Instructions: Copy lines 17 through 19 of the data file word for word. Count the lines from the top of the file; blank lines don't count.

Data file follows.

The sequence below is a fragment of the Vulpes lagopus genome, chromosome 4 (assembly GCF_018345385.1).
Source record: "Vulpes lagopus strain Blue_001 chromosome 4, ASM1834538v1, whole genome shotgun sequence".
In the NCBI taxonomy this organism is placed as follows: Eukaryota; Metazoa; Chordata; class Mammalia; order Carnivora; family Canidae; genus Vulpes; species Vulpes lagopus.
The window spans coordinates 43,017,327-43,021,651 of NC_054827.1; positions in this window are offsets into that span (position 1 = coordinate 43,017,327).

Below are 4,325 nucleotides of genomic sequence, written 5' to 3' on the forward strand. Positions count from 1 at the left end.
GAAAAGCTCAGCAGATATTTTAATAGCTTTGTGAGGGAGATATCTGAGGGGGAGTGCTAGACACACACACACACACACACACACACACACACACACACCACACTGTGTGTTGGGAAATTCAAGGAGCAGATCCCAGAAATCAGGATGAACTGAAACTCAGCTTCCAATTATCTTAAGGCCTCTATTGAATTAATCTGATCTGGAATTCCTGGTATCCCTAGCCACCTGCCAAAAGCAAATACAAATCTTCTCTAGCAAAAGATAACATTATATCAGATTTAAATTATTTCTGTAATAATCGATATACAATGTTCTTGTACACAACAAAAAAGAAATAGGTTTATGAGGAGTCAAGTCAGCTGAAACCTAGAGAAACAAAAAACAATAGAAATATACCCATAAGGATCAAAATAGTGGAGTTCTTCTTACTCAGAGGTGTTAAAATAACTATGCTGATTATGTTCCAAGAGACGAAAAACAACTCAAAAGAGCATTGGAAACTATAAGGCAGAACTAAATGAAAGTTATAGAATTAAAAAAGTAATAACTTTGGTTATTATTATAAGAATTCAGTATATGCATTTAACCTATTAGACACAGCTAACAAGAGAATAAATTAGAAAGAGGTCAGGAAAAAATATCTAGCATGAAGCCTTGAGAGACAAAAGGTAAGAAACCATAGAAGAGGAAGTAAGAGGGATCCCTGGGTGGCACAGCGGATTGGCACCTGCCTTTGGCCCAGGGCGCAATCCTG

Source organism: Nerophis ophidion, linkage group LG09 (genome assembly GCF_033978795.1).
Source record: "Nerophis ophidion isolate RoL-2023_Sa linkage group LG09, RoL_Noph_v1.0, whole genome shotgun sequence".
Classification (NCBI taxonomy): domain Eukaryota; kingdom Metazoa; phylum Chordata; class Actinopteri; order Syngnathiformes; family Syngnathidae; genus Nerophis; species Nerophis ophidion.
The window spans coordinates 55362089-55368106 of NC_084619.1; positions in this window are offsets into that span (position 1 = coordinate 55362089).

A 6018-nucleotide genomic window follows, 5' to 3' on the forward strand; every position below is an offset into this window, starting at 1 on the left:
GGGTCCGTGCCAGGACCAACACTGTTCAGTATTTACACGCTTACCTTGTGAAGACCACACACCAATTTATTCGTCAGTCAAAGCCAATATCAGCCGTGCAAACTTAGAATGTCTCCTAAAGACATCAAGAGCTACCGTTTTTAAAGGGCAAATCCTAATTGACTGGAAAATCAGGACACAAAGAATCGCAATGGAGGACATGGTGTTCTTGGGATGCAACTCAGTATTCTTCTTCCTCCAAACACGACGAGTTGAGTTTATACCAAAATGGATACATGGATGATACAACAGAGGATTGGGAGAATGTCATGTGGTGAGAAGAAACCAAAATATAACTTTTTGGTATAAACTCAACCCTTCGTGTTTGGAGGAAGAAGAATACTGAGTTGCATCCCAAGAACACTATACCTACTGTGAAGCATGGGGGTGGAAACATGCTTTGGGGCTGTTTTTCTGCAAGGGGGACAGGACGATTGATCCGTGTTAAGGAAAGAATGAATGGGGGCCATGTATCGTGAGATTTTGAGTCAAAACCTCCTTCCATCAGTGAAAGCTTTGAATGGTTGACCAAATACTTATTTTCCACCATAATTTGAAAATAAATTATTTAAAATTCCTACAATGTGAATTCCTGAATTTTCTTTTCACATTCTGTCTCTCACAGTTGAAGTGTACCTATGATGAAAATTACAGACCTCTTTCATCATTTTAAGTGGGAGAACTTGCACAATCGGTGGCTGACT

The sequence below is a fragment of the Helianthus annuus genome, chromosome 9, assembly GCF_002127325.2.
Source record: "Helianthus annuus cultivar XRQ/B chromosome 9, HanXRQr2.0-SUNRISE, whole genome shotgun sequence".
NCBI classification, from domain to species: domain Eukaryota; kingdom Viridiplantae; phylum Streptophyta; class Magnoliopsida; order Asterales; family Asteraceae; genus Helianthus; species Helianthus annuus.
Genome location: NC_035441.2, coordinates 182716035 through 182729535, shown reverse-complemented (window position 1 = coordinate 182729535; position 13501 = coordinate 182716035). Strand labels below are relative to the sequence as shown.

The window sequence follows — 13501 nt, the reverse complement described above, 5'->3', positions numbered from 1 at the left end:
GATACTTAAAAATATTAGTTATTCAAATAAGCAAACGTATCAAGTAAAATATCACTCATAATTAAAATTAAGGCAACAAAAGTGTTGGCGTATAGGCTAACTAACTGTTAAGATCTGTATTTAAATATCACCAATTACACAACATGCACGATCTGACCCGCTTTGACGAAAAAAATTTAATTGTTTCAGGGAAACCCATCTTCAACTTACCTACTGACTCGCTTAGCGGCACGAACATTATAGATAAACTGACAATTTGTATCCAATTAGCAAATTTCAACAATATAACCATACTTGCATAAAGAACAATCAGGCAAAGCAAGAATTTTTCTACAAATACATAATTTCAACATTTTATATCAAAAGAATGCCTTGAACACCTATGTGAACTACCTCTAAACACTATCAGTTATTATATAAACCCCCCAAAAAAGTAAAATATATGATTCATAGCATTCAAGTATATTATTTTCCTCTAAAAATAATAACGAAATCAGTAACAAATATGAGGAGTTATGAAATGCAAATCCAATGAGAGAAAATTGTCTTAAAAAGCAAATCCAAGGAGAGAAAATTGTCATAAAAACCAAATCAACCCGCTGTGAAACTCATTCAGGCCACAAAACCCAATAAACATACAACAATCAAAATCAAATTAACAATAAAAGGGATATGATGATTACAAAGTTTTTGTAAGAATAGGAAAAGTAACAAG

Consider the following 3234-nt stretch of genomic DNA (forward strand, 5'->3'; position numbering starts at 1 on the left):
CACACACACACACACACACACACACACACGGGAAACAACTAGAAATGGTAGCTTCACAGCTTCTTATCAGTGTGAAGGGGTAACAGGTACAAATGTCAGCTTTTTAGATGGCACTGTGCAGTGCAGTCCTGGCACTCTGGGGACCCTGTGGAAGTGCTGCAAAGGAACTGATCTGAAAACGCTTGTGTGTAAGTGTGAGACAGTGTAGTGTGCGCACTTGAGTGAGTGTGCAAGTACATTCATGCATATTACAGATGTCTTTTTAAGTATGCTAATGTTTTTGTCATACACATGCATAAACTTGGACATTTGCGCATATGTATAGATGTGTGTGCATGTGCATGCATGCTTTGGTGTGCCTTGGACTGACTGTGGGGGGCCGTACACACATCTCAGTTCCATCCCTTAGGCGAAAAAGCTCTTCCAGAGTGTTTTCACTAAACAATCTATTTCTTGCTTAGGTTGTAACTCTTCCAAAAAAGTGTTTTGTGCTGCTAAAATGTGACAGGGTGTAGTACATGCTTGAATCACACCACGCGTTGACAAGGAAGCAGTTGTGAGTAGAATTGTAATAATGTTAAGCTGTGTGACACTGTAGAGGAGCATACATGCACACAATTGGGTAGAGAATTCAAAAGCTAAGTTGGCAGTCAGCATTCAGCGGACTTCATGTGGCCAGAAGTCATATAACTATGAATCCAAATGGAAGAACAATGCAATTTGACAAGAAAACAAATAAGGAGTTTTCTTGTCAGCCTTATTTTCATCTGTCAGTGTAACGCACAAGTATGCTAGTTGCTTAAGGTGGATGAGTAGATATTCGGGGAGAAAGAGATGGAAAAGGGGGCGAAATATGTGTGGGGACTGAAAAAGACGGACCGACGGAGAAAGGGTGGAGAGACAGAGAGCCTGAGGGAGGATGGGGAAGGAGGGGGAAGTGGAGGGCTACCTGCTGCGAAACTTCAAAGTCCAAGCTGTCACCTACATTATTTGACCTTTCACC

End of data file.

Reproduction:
The window sequence follows — 13501 nt, the reverse complement described above, 5'->3', positions numbered from 1 at the left end:
GATACTTAAAAATATTAGTTATTCAAATAAGCAAACGTATCAAGTAAAATATCACTCATAATTAAAATTAAGGCAACAAAAGTGTTGGCGTATAGGCTAACTAACTGTTAAGATCTGTATTTAAATATCACCAATTACACAACATGCACGATCTGACCCGCTTTGACGAAAAAAATTTAATTGTTTCAGGGAAACCCATCTTCAACTTACCTACTGACTCGCTTAGCGGCACGAACATTATAGATAAACTGACAATTTGTATCCAATTAGCAAATTTCAACAATATAACCATACTTGCATAAAGAACAATCAGGCAAAGCAAGAATTTTTCTACAAATACATAATTTCAACATTTTATATCAAAAGAATGCCTTGAACACCTATGTGAACTACCTCTAAACACTATCAGTTATTATATAAACCCCCCAAAAAAGTAAAATATATGATTCATAGCATTCAAGTATATTATTTTCCTCTAAAAATAATAACGAAATCAGTAACAAATATGAGGAGTTATGAAATGCAAATCCAATGAGAGAAAATTGTCTTAAAAAGCAAATCCAAGGAGAGAAAATTGTCATAAAAACCAAATCAACCCGCTGTGAAACTCATTCAGGCCACAAAACCCAATAAACATACAACAATCAAAATCAAATTAACAATAAAAGGGATATGATGATTACAAAGTTTTTGTAAGAATAGGAAAAGTAACAAG

Consider the following 3234-nt stretch of genomic DNA (forward strand, 5'->3'; position numbering starts at 1 on the left):